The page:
MIRO bathes in water vapour

Rosetta’s MIRO instrument has detected an increase in the rate of water vapour coming from comet 67P/Churyumov-Gerasimenko over the past three months. This was reported by the MIRO team at the European Planetary Science Congress last week.


The Microwave Instrument for the Rosetta Orbiter (MIRO). The radio telescope has a diameter of 30 cm.

MIRO first detected water vapour from the coma of comet 67P/C-G in June this year, when Rosetta was 350,000 km from the comet nucleus. At that distance, the nucleus was unresolved and the entire coma filled MIRO’s field of view. Now that Rosetta has rendezvoused with the comet, MIRO has begun observations to map the nucleus and coma in great detail.

During the Rosetta Special Session at the EPSC meeting, the MIRO team reported measurements made during the past three months that show that the amount of water vapour coming from the comet appears to vary as the nucleus rotates. They have measured a maximum rate of about 5 litres per second being lost by the comet, with an average rate of roughly 1 litre per second. This is markedly more than the comparatively modest rate of 300 millilitres per second measured in June.

Theoretical models predict that most of the water in the comet’s coma should exist over the sunlit side of the nucleus. Rosetta has mostly been flying over the sunlit side to date, and MIRO’s measurements are consistent with these predictions. But when Rosetta makes a flight over the night side of the comet later this month, MIRO will have the chance to directly measure the water production rate there.

In addition to water, the MIRO team have also detected ammonia and methanol, but somewhat to their surprise, they have yet to find evidence for carbon monoxide.

MIRO is also able to probe the temperature below the surface of the comet’s nucleus. At this stage, MIRO has measured subsurface temperatures between a maximum of 160 K and down to below 30 K. The coldest temperatures are associated with regions on the comet that are in darkness – the night side, areas on the sunlit side where shadows are produced by the local landscape, or in polar regions which have been in darkness for a few years.

The MIRO team estimates that they are probing a few centimetres beneath the surface or deeper. At a later stage, MIRO subsurface temperatures and VIRTIS surface temperatures will be combined to refine this estimate. With these measurements in hand, they will be able to calculate the temperature gradient in the nucleus, providing indications of the material that lies beneath the surface.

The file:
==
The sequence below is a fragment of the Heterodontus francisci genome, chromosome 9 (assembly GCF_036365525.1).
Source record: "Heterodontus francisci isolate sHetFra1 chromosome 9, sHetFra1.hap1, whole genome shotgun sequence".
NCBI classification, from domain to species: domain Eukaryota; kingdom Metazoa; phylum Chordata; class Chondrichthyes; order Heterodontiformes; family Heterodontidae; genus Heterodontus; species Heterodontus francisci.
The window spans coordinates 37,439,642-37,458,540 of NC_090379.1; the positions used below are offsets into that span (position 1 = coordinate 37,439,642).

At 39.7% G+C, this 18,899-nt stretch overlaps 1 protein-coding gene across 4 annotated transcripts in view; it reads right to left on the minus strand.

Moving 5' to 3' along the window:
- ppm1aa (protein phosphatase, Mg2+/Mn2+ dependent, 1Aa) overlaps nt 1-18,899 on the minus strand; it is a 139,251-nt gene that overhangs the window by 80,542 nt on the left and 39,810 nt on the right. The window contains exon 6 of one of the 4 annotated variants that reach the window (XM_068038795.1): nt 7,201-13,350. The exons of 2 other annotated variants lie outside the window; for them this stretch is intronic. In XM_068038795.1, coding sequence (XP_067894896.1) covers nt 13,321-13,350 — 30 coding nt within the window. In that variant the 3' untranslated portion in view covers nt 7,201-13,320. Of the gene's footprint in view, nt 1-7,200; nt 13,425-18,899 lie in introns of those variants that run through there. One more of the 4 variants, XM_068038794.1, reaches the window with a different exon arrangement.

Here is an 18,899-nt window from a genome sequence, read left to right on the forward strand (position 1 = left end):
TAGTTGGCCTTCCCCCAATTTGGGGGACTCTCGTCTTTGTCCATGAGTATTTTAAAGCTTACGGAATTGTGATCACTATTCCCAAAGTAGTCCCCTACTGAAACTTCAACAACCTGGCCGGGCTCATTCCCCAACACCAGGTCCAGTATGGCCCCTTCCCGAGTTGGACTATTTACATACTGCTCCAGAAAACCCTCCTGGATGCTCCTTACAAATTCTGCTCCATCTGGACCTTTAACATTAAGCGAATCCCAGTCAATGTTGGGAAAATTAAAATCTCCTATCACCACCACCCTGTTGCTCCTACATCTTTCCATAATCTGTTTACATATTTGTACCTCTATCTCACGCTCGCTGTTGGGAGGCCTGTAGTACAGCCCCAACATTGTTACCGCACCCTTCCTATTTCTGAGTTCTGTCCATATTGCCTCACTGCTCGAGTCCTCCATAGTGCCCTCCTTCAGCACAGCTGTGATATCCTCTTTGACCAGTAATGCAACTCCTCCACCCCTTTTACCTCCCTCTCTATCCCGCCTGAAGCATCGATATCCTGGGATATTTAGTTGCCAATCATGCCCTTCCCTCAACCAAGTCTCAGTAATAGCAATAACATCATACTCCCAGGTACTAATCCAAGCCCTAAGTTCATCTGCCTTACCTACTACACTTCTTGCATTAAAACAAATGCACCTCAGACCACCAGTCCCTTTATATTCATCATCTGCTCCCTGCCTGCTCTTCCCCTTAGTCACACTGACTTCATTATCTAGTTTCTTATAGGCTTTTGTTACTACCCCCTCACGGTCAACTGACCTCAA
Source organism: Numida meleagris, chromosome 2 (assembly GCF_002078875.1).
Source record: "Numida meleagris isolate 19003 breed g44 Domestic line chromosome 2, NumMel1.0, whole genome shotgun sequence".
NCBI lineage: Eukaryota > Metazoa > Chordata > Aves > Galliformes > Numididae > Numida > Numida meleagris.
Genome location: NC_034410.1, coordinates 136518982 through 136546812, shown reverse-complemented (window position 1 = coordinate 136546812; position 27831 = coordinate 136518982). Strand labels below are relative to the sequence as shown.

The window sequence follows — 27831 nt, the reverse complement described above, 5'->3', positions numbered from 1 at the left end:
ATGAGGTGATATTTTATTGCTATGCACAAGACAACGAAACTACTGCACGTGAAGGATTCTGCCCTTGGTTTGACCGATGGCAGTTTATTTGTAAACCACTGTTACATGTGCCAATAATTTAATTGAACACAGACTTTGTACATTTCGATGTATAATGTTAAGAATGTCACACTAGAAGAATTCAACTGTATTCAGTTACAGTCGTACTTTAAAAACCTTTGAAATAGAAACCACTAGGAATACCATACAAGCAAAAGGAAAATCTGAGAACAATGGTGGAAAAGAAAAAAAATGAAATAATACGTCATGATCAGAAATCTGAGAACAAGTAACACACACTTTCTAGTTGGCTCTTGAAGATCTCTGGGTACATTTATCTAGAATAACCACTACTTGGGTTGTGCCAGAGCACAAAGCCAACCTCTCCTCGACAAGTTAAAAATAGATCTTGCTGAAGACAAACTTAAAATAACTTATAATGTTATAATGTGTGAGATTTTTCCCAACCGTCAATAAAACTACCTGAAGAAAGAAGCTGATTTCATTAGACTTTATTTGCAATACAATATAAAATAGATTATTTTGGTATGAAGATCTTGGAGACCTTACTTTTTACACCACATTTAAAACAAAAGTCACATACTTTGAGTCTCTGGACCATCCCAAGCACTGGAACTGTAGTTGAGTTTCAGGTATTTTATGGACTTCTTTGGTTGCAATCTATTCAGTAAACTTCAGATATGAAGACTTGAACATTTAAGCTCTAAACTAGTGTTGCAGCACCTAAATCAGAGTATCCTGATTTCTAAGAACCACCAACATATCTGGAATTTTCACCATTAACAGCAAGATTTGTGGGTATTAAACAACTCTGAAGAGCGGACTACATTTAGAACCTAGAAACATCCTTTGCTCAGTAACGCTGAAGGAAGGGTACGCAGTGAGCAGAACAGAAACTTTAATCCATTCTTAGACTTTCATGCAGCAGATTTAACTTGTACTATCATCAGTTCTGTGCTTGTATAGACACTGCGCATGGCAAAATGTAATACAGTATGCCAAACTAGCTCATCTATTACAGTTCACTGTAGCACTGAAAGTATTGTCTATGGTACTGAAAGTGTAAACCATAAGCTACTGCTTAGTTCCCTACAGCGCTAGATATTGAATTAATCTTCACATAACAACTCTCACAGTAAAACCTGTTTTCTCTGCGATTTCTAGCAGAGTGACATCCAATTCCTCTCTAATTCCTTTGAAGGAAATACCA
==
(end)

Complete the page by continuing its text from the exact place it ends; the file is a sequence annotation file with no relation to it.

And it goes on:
• Dave says:

    Should we expect sublimating ice on the dark side? where would the heat come from?

    • Jason Rowberg says:

      Perhaps stored heat energy in the non-water comet surface materials would cause sublimation after dark, similar to the steam from hot asphalt after an evening rain?

  • Alter schwede says:

    5liters per second peak and 1 liter per second average tells me a lot but for the rest of the audience it would be fair to say how this water vapor is spread out over the giant volume of the tail with a figure of its highest density or equivalent pressure measured in nano bar.

  • morganism says:

    Are we measuring hydroxyls, or water stretching bands ?

    A lot of the jets imaged by the Epoxi mission were coming out of shaded areas.


  • logan says:

    So atmospheric heat transfer is negligible.

  • logan says:

    If maximum being 160K then electric processes should have relevance.

  • logan says:

    Electric flows could easily explain some hot spots inside such a cold construct. Besides, the high thermal insulation proposed, could explain accumulation of heat. Electric flows could explain a lot more…

  • Dave says:

    We have not yet got the accurate temperature gradients, but its difficult to imagin the heat getting to deep.
    If as postulated the rock is porous then radiation through the vacuum of the porus bit probably wont amount to much. Also the conductivity of the black scarred surface probaly not that great either.
    However as a black body absorbing almost all the energy it gets, it may also have a high heat capacity that could provide energy for a reasonable period in the dark.
    Who knows with out figures?
    What are the figures
    And eventually is there enough solar energy at the moment to drive that coma and change solid ice to vapour.
    I guess some one is doing the sums

  • Dave says:

    Do the hydroxls add up to water or is there an unaccounted for odd mix of oxygen and hydrogen that does not support a water ice origin

  • Kamal Lodaya says:

    The Epoxi mission showed the Hartley-2 nucleus had water vapour and methanol coming from its “neck” region and carbon monoxide/dioxide plus water vapour from its “head” region (here I am transposing terminology between the two comets). Considering the absence of CO detection so far from 67P/CG, and the existence of pits close to the J site in the head region, we may expect as the comet moves closer to the Sun, active CO/CO2 emission not far from the J site. If there are quakes the Consert experiment may detect them. So it looks like Philae may be in for exciting times.

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